Sami Khaddour is a volunteer helping the rescue efforts in the city. “We are doing our best with what we have,” he told MEE.
“Any help is welcome. For the first few days, we didn’t have lights or projectors, so we struggled to search. We were looking for people with the lights on our phones, there were many who we couldn’t get to.”
Syrians spread news online about people calling for help in specific areas, hoping that this would assist rescue efforts. Social media posts were passed on quickly.
One read: “Folks, anyone who has a projector should immediately go to the al-Asiliya area, as voices can be heard under the rubble crying out for help.”
Another read: “The al-Rihawi building in Jableh which collapsed has people trapped in it crying, unable to move.”
Latakia-based football club Tishreen ensured its stadium would be provided with food, drink and blankets to deal with the volume of refugees.
The victims include former Syrian international football player Nader Joukhadar, who died at his house in Jableh.
The deadly earthquakes come at a time of grave economic hardship, with 70 percent of Syrians needing humanitarian aid as they try to get through another harsh winter, with a shattered health system unable to recover from a cholera epidemic and the Covid-19 pandemic.
Many in the country have been relying on fellow Syrians rather than external support. Mariam al-Mahmood, a Damascus resident, was one of hundreds who opened their homes to those escaping the earthquake.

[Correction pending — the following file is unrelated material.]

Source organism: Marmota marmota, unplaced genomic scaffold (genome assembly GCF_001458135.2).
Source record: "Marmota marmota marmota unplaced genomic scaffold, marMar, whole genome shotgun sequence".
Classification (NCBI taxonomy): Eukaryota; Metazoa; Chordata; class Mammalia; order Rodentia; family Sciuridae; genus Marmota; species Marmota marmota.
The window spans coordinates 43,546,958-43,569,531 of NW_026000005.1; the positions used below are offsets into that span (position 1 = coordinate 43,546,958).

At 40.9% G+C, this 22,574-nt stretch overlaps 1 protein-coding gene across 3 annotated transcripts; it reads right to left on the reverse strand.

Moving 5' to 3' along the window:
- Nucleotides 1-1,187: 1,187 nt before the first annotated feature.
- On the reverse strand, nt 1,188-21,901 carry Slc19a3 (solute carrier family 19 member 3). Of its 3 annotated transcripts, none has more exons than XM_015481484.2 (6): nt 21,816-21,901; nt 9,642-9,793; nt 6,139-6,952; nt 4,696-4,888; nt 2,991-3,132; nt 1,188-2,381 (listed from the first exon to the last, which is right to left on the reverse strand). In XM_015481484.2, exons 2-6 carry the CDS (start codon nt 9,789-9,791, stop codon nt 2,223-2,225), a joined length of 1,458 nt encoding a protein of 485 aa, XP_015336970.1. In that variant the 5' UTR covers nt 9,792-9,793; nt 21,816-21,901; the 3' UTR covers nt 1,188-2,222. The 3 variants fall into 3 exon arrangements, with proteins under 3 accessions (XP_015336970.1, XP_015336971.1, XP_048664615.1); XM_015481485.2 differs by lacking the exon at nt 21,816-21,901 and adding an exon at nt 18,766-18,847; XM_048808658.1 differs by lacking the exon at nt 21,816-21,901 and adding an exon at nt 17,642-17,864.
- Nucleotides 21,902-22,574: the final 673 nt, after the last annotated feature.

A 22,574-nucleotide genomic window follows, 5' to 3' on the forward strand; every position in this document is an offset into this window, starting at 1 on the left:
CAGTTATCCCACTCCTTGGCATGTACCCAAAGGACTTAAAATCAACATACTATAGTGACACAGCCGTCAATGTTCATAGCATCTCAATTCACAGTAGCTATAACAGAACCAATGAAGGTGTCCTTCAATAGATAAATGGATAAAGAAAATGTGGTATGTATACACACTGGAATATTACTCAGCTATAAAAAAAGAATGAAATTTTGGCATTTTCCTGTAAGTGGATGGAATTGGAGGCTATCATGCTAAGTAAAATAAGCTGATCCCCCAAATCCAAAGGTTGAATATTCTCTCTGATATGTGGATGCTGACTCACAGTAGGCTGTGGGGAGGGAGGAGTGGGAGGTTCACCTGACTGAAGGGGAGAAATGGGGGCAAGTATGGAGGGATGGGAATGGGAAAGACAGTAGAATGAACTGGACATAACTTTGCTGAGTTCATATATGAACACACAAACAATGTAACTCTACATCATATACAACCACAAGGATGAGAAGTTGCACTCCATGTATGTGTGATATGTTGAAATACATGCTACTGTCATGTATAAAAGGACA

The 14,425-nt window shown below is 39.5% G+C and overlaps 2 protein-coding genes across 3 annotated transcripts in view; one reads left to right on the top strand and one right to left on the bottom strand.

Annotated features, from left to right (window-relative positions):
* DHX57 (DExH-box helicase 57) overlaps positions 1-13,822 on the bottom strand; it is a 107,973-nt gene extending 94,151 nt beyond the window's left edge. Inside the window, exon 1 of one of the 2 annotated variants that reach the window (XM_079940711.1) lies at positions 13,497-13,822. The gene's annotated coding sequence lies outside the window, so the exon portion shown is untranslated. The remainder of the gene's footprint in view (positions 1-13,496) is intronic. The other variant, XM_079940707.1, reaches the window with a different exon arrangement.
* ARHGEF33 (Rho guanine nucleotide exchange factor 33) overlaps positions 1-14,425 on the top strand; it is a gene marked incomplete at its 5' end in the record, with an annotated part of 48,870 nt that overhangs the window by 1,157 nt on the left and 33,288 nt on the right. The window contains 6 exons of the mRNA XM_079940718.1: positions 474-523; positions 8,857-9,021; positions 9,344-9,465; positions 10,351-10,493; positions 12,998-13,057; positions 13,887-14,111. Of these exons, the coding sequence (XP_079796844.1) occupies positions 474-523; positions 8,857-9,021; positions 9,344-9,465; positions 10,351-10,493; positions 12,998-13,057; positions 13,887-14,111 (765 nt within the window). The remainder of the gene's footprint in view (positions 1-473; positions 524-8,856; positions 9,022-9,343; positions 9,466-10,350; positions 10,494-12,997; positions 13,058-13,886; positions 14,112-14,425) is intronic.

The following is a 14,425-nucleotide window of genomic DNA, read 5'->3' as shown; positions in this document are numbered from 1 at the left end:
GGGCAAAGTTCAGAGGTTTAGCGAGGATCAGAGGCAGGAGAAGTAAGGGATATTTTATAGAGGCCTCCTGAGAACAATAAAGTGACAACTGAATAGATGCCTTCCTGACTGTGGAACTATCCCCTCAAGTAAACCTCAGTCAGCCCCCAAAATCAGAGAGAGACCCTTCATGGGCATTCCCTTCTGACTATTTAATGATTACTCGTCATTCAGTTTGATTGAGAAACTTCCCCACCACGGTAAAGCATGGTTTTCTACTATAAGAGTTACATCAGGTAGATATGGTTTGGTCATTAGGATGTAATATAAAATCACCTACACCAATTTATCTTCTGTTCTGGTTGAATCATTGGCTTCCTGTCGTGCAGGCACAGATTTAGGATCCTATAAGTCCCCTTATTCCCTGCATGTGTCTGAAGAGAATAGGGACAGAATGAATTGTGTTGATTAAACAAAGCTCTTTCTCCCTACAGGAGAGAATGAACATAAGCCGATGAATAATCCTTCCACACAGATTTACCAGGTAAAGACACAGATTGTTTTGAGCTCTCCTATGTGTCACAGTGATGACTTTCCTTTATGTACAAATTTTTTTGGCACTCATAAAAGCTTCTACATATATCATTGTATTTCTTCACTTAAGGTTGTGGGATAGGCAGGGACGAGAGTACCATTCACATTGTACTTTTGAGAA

“Our home and the homes of the people of Damascus are open to any family or person who is afflicted and has no place,” she told MEE. “Anyone who knows a family who doesn’t know where to go can tell me, our house is open.”
Syrian activist Amjad Zarka summed up the feeling around the country in a social media post: “A gloomy day, a crude and violent repetition of the fact that life is very fragile. You’re in at a quarter past three, you’re not there at a quarter past three.”
Assistance from Arab countries
The Syrian government’s response has been hampered by a crippled economy that is constrained by sanctions and suffers from low supplies of fuel and gas.
President Bashar al-Assad chaired an emergency meeting to focus efforts on Aleppo, Hama and Latakia. Ministries, institutions and concerned authorities were mobilised in anticipation of the enormous struggle ahead.
Assad’s forces bombed areas hit by the earthquake hours after the disaster.
Relief operations have been aided by a flurry of Arab diplomatic activity, with Damascus hoping this is a sign that Syria’s reintegration into the Arab fold is gaining momentum.
Abu Dhabi’s ruler, Mohammed bin Zayed Al Nahyan, told Assad in a phone call that he was ready to help with rescue efforts.
The Emiratis have allocated $100m in earthquake relief to Turkey and Syria, while Dubai’s ruler, Mohammed bin Rashid Al Maktoum, ordered the delivery of $13.5m in urgent humanitarian aid to Syria.
Meanwhile, the European Union has promised the provision of non-food items, portable water, medicines, first aid and trauma care, dignity kits, and protection interventions including psychosocial support.
A UN-brokered deal between western donor states and the Assad government to deliver aid is being negotiated, according to Syrian analyst Karam Shaar.
For ordinary Syrians, who have suffered so much in a decade of war and destruction, there is the trauma of being thrown from a warm bed out onto the street, from shelter to rubble.
“The initial feeling may be futility, absurdity and chaos, but with a little scrutiny, the feeling can turn into calmness and the release of burdens,” wrote the activist Amjad Zarka. “This is bigger than all of us.”